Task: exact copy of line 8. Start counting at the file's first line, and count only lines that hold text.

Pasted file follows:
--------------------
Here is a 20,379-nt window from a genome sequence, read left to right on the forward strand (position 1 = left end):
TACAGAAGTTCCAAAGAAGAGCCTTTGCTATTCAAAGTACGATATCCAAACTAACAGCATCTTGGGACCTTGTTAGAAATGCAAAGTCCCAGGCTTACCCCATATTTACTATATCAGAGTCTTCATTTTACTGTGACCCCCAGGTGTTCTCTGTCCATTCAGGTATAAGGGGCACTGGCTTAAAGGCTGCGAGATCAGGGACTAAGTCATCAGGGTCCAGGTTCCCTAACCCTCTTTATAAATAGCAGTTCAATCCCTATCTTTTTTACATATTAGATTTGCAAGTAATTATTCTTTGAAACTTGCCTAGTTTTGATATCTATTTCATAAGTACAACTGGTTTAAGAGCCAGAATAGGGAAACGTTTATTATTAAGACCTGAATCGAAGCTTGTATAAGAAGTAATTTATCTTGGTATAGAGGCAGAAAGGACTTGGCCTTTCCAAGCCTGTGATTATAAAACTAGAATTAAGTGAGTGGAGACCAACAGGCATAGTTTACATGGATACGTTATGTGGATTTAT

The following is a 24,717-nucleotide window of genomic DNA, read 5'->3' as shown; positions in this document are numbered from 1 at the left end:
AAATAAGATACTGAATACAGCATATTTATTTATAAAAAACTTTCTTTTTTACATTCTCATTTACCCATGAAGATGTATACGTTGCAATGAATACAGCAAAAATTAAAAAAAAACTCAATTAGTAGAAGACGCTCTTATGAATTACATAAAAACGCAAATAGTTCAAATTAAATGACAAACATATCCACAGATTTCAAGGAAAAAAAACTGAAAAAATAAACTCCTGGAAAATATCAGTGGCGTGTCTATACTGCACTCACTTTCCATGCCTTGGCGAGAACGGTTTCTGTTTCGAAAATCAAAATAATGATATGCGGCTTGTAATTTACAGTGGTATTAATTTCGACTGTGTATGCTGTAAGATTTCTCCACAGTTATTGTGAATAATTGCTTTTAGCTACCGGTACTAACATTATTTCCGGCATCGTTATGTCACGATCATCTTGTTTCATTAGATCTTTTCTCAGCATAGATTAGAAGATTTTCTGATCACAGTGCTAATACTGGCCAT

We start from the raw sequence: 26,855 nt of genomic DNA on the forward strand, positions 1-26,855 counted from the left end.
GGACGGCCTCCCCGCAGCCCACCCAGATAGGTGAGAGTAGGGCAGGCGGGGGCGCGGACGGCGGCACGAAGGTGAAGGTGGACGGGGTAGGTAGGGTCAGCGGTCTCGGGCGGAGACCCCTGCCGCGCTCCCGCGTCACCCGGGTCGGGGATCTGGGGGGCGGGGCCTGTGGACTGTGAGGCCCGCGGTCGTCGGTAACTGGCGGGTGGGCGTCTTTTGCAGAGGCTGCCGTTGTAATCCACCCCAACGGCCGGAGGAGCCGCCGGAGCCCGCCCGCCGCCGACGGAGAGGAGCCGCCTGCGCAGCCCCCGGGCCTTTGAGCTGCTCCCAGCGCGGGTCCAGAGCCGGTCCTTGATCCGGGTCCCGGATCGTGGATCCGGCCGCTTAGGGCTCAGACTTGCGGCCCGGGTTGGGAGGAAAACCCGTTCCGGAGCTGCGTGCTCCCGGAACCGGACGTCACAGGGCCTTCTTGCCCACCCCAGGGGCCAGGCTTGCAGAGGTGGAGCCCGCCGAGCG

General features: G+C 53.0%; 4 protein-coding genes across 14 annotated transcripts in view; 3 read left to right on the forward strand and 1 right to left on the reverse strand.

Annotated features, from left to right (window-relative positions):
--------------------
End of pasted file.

Annotated features, from left to right (window-relative positions):